Tuesday December 07, 2021

Bill Cosby should have gone down as a loser
Read Full Column on NYPOST.com

By Andrea Peyser
November 20, 2014

Bill Cosby should have gone down as a loser

How does Bill Cosby sleep at night?

Before the reputation of the 77-year-old comedian, author and Jell-O Pudding pitchman hit rock bottom, there was Autumn Jackson.

Before Cosby was accused of drugging and sexually assaulting a passel of women — I think the number is up to at least 17, but I stink at math — Jackson cried out that this man was her father. And Cosby treated the young lady like roadkill.

Jackson and the guy who played the genial Dr. Cliff Huxtable on “The Cosby Show’’ had a reunion of sorts in 1997. In a depressing trial in New York City, Jackson, then 22, faced Cosby, who’d just turned 60, in Manhattan federal court. The married father of five acknowledged kids had admitted in an interview that he’d enjoyed a “rendezvous’’ with Jackson’s mother. And Cosby, who all but said that he was, at best, a lousy husband and, at worst, a rank hypocrite, testified that he paid the mother and daughter $100,000 over the years to keep his image-crushing extramarital affair a secret.

In the end, Cosby won slobbering applause from starstruck jurors who convicted Jackson of extortion, conspiracy and crossing state lines to commit a crime — she threatened to sell a story of his possible paternity to a supermarket tabloid if he failed to fork over $40 million.

That is, Autumn Jackson threatened to tell what she believed to be the truth.

A judge sentenced her to 26 months in federal prison. Jackson then gave birth while doing time in a halfway house to twin boys by husband Antonay Williams, who pleaded guilty himself to charges of conspiracy and aiding and abetting an extortion, but served just five years’ probation after ratting out Jackson. Thus ended a case that was the shame of this city.

We never learned if Cosby is her father.

“I’m reading all these Cosby stories and I’m saying, ‘Andrea was right,’ ” Robert Baum, Jackson’s federal public defender, told me this week. “You were one of the few journalists who didn’t think Cosby was the victim.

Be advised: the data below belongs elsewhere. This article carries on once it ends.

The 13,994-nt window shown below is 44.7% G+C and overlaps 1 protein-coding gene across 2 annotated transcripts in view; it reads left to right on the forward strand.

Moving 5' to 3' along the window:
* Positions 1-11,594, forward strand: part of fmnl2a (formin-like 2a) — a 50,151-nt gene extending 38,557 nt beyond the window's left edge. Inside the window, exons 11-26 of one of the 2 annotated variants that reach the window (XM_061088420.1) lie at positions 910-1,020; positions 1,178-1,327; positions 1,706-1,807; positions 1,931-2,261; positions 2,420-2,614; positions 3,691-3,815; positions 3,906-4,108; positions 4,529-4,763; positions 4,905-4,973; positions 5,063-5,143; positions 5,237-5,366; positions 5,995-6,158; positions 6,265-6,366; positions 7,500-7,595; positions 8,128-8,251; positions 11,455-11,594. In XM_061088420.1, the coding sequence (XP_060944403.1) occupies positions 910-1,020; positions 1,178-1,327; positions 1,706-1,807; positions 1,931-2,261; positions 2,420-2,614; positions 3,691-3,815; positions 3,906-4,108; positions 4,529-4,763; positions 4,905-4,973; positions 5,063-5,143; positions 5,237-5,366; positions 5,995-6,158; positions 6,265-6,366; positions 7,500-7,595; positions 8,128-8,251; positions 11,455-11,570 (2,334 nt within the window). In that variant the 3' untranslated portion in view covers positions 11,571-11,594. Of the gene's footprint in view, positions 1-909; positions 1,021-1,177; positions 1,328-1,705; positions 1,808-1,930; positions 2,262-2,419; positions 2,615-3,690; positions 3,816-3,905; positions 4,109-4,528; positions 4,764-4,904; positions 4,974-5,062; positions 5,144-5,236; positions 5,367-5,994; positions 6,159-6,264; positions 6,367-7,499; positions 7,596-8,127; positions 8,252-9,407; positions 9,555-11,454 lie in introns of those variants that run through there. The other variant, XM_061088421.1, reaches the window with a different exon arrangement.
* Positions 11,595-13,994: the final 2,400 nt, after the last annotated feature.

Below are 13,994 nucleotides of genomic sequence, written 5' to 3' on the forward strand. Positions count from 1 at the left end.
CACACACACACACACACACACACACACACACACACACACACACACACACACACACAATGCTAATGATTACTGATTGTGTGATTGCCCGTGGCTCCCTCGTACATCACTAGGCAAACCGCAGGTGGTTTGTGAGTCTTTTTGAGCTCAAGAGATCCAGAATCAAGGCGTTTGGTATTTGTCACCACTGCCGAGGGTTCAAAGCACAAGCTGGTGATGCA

“When I was preparing for trial, I received calls from women who said they, too, had had sexual relations with Cosby,’’ said Baum. “They didn’t say they were raped. I didn’t think it was relevant to my case.’’ Of course, Cosby has been wed to his poor, suffering wife, Camille, since 1964, which might make these claims relevant to her.

Cosby’s carefully crafted public facade started crashing down around his ears last month, when comedian Hannibal Buress trashed Cosby for lecturing black men to be responsible dads — he wrote a book called “Fatherhood’’ for goodness’ sake — even as allegations swirled for years that he sexually attacked women.

“Pull up your pants, black people,’’ Burress cracked during a standup comedy show in Philadelphia. “Yes, but you raped women, Bill Cosby.’’

Then women started speaking out, claiming that they were drugged and sexually violated by the star. One of Cosby’s lawyers, John Schmitt, put out a statement calling rape claims “decade-old, discredited allegations.’’ Then lawyers for Cosby and Andrea Costand dialed back the blanket denial, acknowledging that Cosby in 2006 reached a settlement with Costand over a sexual-assault claim she filed against him. When I reached Schmitt on the phone, he hung up on me.

This past Tuesday, former supermodel Janice Dickinson, now 59, said on the syndicated TV show “Entertainment Tonight’’ that Cosby gave her a pill and raped her in 1982. One of his lawyers, Martin Singer, called the claim a “lie.” Also on Tuesday, Autumn Jackson’s mom, Cosby’s one-time mistress Shawn Brown, now 61, told the TV show “Inside Edition’’ that she believed that the entertainer drugged and raped her — nine months before she gave birth to her daughter.

Tuesday night, Netflix postponed indefinitely the streaming of a special, “Bill Cosby 77,’’ which had been set to premiere Nov. 28. On Wednesday, NBC scrapped a sitcom it had in development with Cosby. The TV Land network dropped plans to air reruns of “The Bill Cosby Show.’’

When I spoke to Autumn Jackson in 1999, she told me that if she could speak to Cosby, she’d tell him, “I’d like to apologize for all [you have] gone through.’’ She held out the hope that he would one day seek a relationship with her. “If not for me, for my sons.’’ The sons that she believes, to this day, are Cosby’s grandchildren.

She’ll have to wait a long time.

©2007-2021 Andrea Peyser and andreapeyser.com; No Reuse without permission.
Contact Us    •Site Map    •Biography    •Appearances    •Book Excerpt    •Archive